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Cardinal Kasper on significance of Holy Year of Mercy

Cardinal Kasper on significance of Holy Year of Mercy

(Vatican Radio) On Saturday Pope Francis will formally deliver the “bull of indiction” to announce the Holy Year of Mercy that begins later this year, on December 8th. The ceremony will include a reading of part of the official document in front of the Holy Door of St Peter’s Basilica and will be followed by first Vespers for Divine Mercy Sunday.

Holy Years, or Jubilees, are normally held every 25 years – the last such occasion was the Jubilee of the year 2000 called for by Pope John Paul II. But Pope Francis announced during a Lenten penance service last month that he intended to call this extraordinary Holy Year to focus on the Church’s “mission to be a witness of mercy” in the world.

One Church leader who has welcomed with open arms this initiative is German Cardinal Walter Kasper, former head of the Pontifical Council for Christian Unity. He’s also the author of a book entitled ‘Mercy: the essence of the Gospel and the key to Christian life’ which Pope Francis read during the last conclave and publicly endorsed on the first Sunday following his election.

Philippa Hitchen sat down with Cardinal Kasper to find out more about what’s in store for this Holy Year and why the theme of mercy is so central to Pope Francis’ pontificate….


Cardinal Kasper says the Holy Year is a “genial initiative and a prophetic voice” because mercy “corresponds to the signs of the times today”. God’s mercy, he says, is central to the message of Jesus himself so the Pope is placing it at the centre of our discussions, reflections and prayer for this coming year so that we can recognize “the real face of God” which is often misunderstood as a punishing, insidious, even violent God. Secondly, the cardinal says, we are all sinners and need to be merciful to our neighbours and learn how to apologise for our failures…

Asked about initiatives connected to the Holy Year, Cardinal Kasper says there will be events, not just in Rome but in other basilicas around the world to pray together for mercy. He says the Pope may also include practical “deeds of mercy, of love and caritas” as part of the indulgences that are granted during such a celebration – an aspect that some Catholics find hard to understand but which help us realise that we are a community of believers who need to help and support each other as we seek forgiveness for our sins….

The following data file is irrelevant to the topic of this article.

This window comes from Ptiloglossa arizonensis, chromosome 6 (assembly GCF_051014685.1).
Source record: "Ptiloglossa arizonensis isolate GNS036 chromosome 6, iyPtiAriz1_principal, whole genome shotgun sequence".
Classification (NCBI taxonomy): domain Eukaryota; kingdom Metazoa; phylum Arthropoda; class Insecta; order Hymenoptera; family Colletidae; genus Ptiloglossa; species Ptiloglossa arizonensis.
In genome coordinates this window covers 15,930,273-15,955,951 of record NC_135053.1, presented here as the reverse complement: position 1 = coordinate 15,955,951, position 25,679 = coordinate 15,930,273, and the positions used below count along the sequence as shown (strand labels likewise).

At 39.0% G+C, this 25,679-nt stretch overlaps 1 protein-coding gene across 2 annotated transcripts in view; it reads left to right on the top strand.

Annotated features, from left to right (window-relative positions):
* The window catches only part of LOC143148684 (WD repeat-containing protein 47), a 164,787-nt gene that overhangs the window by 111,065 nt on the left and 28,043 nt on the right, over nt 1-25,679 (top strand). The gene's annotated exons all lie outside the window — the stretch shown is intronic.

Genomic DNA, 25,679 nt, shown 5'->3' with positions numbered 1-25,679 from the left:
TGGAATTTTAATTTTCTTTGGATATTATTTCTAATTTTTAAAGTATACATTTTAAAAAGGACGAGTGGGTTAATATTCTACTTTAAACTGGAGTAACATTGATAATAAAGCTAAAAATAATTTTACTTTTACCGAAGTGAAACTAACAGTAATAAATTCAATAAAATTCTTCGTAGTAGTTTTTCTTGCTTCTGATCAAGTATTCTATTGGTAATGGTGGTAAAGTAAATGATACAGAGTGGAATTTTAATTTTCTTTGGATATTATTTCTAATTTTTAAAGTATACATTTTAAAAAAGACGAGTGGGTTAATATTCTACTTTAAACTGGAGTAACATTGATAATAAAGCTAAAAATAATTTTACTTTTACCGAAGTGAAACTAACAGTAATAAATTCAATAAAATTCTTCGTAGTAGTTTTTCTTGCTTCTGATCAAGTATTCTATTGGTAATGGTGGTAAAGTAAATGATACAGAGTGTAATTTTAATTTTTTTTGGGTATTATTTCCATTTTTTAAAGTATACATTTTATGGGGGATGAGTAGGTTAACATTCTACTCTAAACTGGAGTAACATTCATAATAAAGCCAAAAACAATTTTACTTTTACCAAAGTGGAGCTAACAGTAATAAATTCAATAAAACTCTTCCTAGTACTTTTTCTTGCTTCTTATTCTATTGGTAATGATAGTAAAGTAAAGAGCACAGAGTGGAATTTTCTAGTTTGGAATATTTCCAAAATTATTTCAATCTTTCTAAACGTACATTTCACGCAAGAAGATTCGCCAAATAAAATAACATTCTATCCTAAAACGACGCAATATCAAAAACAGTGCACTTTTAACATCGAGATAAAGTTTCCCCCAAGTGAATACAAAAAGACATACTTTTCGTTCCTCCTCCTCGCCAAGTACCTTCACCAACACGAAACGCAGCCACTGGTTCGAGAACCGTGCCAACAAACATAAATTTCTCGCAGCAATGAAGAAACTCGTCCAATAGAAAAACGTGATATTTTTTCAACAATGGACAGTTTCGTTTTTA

In his book, Kasper notes that in recent centuries the theme of mercy has been badly neglected, often relegated to a small chapter in theological manuals. But going back to the Fathers of the Church and medieval traditions, he says he found lots of “good and deep insights that we need to renew today”….

The theme of mercy, the cardinal says, is key to Francis’ pontificate but in continuity with his immediate predecessors. At the opening of the Second Vatican Council, he notes, Pope John XXIII stressed it was time for the Church to use “the medicine of mercy” and Pope Paul VI, in his closing address, said the model of spirituality of the Council should be that of the Good Samaritan. Pope John Paul’s second encyclical was dedicated to the theme of mercy, as was Pope Benedict’s first one, ‘Deus Caritas Est’……

Cardinal Kasper notes that Pope Francis will inaugurate the Holy Year of Mercy on the same day that the Church celebrates the 50th anniversary of the closing of the Second Vatican Council, indicating that this Jubilee year is part of the reception process. “Now we go a step further with this central theme of mercy”, he says, “and re-read the texts and documents of the Council under this aspect”….

Responding to the criticism of those who see the theme of mercy in contradiction to tradition Catholic teaching, the cardinal says this is nonsense since mercy is a revealed truth that does not stand in opposition to the other truths of our faith. To love our enemies, he says, is a tough commandment, “not a cheap Christianity” and it is an active virtue through which we must combat evil in the world…

(from Vatican Radio)

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